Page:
“Networks and algorithms are shaping our society. Our economy’s increasingly a machine. And we are not thinking through what we told it to do.”
Audience: What’s the best advice you have ever received and why?
Charles: Silicon Valley in particular, but everyone [really,] fetishizes learning from failure. Everyone will say, “I fail so well.” Which is basically BS. If you say, “I fail better than anyone else fails,” you’re not really failing. The thing really should be how you learn from failure. You [have to be] at peace with seeing your choices as experiments because you shouldn’t try and seek failure. You shouldn’t be like, “Thank God I failed, ’cause I learned so much from it.”
Failure should hurt a little bit. When you see all of your choices as experiments it means that when you fail, it’s a piece of data that you can learn from and it doesn’t hurt so bad.
“Failure should hurt a little bit. When you see all of your choices as experiments it means that when you fail, it’s a piece of data that you can learn from and it doesn’t hurt so bad.”
Tim: I’ve come back again and again to this great piece of advice that I received after I graduated from college with a degree in classics. A friend asked me if I would write a book about science fiction writer Frank Herbert because he knew I was a big science fiction fan. I was worried. He said, “Look, you’re 21 years old, you don’t have to worry about what you’re going to do with your life. If you haven’t figured it out by the time you’re 30, maybe start to worry.” I wrote the book and that convinced me that I was a writer. Then I had a friend who was a programmer who got asked to write a manual and I said I’d help him out. That led me into a tech writing business which then led me to a publishing business, which led me to do what I do.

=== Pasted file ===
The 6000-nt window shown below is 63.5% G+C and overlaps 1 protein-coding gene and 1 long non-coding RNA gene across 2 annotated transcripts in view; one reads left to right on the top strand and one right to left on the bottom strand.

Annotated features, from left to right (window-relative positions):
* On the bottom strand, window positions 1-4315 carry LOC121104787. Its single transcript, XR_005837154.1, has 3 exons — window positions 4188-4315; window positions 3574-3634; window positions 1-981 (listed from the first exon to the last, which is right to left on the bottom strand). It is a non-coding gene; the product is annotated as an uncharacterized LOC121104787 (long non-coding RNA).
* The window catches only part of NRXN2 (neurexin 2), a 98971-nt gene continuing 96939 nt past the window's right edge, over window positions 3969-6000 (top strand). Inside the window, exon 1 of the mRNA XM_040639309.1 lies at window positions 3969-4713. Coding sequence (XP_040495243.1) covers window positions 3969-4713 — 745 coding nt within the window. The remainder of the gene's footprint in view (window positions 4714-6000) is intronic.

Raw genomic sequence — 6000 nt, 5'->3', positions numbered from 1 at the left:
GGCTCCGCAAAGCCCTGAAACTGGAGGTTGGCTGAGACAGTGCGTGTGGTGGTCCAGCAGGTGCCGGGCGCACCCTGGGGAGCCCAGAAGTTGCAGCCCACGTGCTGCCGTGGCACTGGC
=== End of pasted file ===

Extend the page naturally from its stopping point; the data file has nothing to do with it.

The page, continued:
I’ve given that advice to many people over the years. It seems very relevant today because the era of the single career is over and we have to keep reinventing ourselves. It’s that great line from nature, “You must change to stay with me.”
Audience: Besides WTF, what should be on our summer reading list?
Tim: I love Sapiens by Yuval Noah Harari. It’s a wonderful book that retraces all of human history and talks about how cooperation is based on fictions that we subscribe to collectively. It’s a tour de force. I’ve [also] always loved Wallace Stevens, the poet who talked about how the search for reality is actually the search for supreme fiction. That there are aesthetic visions that we share with each other and that we buy in, that we invent this world that we live in together.
“What are we not imagining?”
Charles: I mostly read fiction, to be honest. There’s a book called The Brother Sisters that’s a new take on a western. Stories are actually really, really hard to find and tell. I think the books I love the most are the ones that almost are a masterclass in here’s how to tell a story.
I think A Visit From the Goon Squad by Jennifer Egan [is] one of the best books of the last 100 years. It is [a] masterclass in storytelling.
Audience: How can the average non-techie, economically famished person help contribute towards building a better world for the largest number people?
Tim: The fact that you’re asking that question and caring about it is the biggest first step. Trying to create a world where you create more value than you capture for yourself is actually the beginning of a robust economy.
“Trying to create a world where you create more value than you capture for yourself is actually the beginning of a robust economy.”
Working for other people to make the world around you better is the best way. Government is collective action. It’s asking how we make this world a better place. Even, if you don’t have a job, go volunteer. Don’t sit on the couch. Don’t just look for jobs. Go make something better and I bet you will fall into something.